The following techniques are used in security testing. No single technique can be covered most of the security issue. The balanced approach, that include several testing from manual to penetration will help to find most of the security issue.These techniques are suggested from OWSAP. We security team following balanced approach for security testing/reviewing.
- Manual Inspections & Reviews
- Threat Modeling
- Code Review
- Penetration Testing
Manual Inspections & Reviews
The concept of manual inspections and human reviews is simple and it is powerful and effective technique. By asking someone how something works and why it was implemented in a specific way, the tester can quickly determine if any security concerns are likely to be evident. Manual inspections and reviews are one of the few ways to test the software development life-cycle process itself and to ensure that there is an adequate policy or skill set in place. Manual reviews helps to understand the security process.
- Requires no supporting technology
- Can be applied to a variety of situations
- Promotes teamwork
- Early in the SDLC
- Can be time consuming
- Supporting material not always available
- Requires significant human thought and skill to be effective
Threat modeling is an approach for analyzing the security of an application. It is a structured approach to identify, quantify and address the security risks associated with an application. Modern threat modeling looks at a system from attacker's perspective.
The threat modeling process can be decomposed into few high level steps.
- Decomposing the application – use a process of manual inspection to understand how the application works, its assets, functionality, and connectivity.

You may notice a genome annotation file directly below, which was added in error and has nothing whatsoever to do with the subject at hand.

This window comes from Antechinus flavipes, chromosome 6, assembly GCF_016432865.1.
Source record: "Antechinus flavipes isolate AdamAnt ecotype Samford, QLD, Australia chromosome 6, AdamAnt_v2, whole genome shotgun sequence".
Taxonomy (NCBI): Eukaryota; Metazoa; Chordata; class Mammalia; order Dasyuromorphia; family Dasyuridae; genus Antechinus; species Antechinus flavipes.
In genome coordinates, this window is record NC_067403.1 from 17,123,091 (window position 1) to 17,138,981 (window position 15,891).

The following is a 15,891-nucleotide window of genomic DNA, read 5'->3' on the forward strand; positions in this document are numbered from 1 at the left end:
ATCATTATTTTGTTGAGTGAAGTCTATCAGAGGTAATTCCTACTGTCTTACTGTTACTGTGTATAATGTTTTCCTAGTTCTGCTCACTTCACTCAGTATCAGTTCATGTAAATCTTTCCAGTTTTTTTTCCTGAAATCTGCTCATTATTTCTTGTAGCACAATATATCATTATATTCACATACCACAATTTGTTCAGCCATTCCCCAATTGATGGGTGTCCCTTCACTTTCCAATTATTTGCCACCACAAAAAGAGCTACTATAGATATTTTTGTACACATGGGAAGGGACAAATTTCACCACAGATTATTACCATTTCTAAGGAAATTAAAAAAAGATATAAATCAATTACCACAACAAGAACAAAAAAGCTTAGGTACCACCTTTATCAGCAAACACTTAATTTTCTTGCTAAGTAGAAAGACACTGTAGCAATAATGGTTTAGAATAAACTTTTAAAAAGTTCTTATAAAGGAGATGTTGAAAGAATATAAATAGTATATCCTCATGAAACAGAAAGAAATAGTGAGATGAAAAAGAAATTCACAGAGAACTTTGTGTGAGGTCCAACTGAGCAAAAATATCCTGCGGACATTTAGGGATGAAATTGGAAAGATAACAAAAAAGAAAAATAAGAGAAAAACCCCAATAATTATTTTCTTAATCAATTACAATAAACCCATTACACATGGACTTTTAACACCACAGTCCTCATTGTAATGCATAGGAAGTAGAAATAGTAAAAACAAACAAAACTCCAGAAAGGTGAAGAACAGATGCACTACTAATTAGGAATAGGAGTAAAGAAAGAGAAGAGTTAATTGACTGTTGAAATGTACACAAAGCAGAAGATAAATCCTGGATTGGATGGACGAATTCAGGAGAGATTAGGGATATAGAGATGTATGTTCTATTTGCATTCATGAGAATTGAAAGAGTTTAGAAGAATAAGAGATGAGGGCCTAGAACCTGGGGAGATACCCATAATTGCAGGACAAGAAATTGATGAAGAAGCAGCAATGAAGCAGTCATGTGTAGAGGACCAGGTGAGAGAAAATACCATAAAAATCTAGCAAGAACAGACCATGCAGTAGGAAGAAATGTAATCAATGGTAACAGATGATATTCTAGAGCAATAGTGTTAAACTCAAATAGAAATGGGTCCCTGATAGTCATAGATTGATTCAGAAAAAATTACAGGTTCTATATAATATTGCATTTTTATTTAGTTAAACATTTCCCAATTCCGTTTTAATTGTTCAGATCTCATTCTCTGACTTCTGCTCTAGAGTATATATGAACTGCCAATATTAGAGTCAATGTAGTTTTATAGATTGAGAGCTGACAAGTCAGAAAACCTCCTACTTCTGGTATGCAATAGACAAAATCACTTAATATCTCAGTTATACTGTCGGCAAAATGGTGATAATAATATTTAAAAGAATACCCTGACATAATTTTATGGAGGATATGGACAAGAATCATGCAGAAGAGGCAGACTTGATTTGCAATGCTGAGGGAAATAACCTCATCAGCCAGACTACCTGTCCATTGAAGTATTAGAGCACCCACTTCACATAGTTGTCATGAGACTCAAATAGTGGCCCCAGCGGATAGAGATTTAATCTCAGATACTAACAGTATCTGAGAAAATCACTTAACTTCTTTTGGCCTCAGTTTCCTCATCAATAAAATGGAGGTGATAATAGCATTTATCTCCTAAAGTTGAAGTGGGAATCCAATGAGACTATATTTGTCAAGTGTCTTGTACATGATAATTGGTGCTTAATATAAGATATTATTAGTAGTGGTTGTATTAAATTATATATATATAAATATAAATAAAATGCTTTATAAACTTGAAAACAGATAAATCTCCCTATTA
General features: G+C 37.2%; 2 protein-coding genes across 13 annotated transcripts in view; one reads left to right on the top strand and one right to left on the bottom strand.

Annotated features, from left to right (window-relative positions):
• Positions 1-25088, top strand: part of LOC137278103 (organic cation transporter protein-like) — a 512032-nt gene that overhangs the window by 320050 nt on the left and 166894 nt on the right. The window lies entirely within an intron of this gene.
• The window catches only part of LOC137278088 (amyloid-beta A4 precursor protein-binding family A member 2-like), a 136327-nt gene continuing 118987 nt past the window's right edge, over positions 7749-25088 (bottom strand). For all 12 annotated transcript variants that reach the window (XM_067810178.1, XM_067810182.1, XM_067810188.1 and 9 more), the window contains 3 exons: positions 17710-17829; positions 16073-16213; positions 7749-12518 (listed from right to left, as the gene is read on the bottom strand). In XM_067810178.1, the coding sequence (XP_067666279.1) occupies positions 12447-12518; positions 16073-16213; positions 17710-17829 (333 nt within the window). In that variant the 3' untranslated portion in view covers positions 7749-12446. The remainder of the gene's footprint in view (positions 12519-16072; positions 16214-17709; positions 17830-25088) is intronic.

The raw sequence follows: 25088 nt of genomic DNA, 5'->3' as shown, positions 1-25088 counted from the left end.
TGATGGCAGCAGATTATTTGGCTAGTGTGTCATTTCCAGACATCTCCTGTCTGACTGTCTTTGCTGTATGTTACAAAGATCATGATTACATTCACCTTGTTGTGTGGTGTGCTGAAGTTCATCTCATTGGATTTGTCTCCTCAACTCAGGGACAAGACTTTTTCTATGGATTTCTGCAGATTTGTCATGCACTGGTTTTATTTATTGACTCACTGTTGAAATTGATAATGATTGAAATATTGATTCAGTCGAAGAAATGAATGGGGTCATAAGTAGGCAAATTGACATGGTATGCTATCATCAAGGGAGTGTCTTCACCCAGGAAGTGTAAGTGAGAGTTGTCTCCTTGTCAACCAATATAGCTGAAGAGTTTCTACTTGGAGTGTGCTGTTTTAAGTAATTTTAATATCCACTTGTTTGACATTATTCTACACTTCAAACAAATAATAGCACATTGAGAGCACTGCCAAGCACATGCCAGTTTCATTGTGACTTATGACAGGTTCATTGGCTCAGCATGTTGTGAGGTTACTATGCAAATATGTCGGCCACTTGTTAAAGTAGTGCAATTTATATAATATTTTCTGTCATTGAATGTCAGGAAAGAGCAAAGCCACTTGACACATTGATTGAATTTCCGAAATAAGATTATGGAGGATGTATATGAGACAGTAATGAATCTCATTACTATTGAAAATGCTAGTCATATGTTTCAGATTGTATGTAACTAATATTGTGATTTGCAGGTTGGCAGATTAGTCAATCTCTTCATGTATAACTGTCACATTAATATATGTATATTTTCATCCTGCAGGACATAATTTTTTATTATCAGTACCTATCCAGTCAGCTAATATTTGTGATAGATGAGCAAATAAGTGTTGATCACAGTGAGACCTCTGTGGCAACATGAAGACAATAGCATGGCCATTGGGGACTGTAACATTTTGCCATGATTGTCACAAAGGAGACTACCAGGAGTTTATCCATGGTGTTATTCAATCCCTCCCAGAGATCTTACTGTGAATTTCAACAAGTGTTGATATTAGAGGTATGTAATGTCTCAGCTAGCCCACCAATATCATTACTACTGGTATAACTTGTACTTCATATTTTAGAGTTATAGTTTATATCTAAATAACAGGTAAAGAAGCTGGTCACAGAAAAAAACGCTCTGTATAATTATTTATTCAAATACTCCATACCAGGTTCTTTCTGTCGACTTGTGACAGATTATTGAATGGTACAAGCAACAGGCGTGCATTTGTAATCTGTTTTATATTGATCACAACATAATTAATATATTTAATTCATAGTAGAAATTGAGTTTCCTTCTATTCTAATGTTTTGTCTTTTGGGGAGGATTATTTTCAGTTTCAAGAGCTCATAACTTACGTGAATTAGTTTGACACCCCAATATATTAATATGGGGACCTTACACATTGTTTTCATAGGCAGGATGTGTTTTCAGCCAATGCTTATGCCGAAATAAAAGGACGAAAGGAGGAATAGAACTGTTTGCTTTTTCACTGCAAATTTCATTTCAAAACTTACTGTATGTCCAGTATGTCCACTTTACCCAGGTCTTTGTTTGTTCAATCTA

- Defining and classifying the assets – classify the assets into tangible and intangible assets and rank them according to business importance.
- Exploring potential vulnerabilities - whether technical, operational,or management.
- Exploring potential threats – develop a realistic view of potential attack vectors from an attacker’s perspective, by using threat scenarios or attack trees.
- Creating mitigation strategies – develop mitigating controls for each of the threats deemed to be realistic.
- Practical attacker’s view of the system
- Early in the SDLC
- Relatively new technique
- Good threat models don’t automatically mean good software
Source Code Review
Source code review is the process of manually checking the source code of a web application for security issues. Many serious security vulnerabilities cannot be detected with any other form of analysis or testing. As the popular saying goes “if you want to know what’s really going on, go straight to the source.” Almost all security experts agree that there is no substitute for actually looking at the code. All the information for identifying security problems is there in the code somewhere. Unlike testing third party closed software such as operating systems, when testing web applications especially if they have been developed in-house) the source code should be made available for testing purposes.
Examples of issues that are particularly conducive to being found through source code reviews include concurrency problems, flawed business logic, access control problems, and cryptographic weaknesses as well as backdoors, Trojans, Easter eggs, time bombs, logic bombs, and other forms of malicious code.
- Completeness and effectiveness
- Fast (for competent reviewers)
- Requires highly skilled security developers
- Can miss issues in compiled libraries
- Cannot detect run-time errors easily
- The source code actually deployed might differ from the one being analyzed
Penetration testing is also know as black box testing or ethical hacking. In penetration testing we can find security vulnerabilities without knowing the inner working of application.
Penetration tester would have access to an application as if they were users. The tester act like an attacker and attempts to find vulnerabilities. Many people's primary testing technique is web application penetration testing.
- Can be fast (and therefore cheap)
- Requires a relatively lower skill-set than source code review
- Tests the code that is actually being exposed
- Too late in the SDLC
- Front impact testing only.
P.S Some of contents are taken from OWSAP guide.